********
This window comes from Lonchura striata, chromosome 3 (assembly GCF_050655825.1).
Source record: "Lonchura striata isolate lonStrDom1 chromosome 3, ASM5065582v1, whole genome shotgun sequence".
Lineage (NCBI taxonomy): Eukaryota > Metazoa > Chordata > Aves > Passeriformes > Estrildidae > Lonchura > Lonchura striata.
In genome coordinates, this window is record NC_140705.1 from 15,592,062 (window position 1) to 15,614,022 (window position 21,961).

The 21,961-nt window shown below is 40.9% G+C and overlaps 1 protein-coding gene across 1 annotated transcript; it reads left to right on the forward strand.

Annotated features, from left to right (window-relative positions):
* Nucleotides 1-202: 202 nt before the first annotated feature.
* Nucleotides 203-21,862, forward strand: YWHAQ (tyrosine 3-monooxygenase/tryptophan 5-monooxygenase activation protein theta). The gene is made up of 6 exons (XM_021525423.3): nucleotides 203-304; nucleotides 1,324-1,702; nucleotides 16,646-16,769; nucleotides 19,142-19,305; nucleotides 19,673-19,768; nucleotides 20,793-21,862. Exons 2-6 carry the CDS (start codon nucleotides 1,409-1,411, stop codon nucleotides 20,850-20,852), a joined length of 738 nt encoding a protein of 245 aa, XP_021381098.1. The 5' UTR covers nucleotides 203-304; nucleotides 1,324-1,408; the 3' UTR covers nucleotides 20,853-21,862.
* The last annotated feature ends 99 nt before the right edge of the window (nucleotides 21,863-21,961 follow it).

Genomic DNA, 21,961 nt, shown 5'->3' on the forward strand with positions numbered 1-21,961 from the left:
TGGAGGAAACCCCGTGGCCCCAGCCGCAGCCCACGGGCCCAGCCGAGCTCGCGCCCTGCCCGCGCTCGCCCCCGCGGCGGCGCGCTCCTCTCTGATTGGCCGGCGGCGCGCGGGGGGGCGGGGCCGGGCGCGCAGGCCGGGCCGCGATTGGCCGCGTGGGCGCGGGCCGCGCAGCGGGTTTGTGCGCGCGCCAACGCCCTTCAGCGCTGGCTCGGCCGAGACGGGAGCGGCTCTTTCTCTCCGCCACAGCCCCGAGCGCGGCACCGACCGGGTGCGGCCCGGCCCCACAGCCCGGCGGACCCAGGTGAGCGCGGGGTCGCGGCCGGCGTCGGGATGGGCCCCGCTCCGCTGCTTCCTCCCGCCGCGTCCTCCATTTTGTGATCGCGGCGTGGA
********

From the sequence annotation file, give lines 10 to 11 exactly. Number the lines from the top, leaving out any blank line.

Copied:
Genomic DNA, 21,961 nt, shown 5'->3' on the forward strand with positions numbered 1-21,961 from the left:
TGGAGGAAACCCCGTGGCCCCAGCCGCAGCCCACGGGCCCAGCCGAGCTCGCGCCCTGCCCGCGCTCGCCCCCGCGGCGGCGCGCTCCTCTCTGATTGGCCGGCGGCGCGCGGGGGGGCGGGGCCGGGCGCGCAGGCCGGGCCGCGATTGGCCGCGTGGGCGCGGGCCGCGCAGCGGGTTTGTGCGCGCGCCAACGCCCTTCAGCGCTGGCTCGGCCGAGACGGGAGCGGCTCTTTCTCTCCGCCACAGCCCCGAGCGCGGCACCGACCGGGTGCGGCCCGGCCCCACAGCCCGGCGGACCCAGGTGAGCGCGGGGTCGCGGCCGGCGTCGGGATGGGCCCCGCTCCGCTGCTTCCTCCCGCCGCGTCCTCCATTTTGTGATCGCGGCGTGGA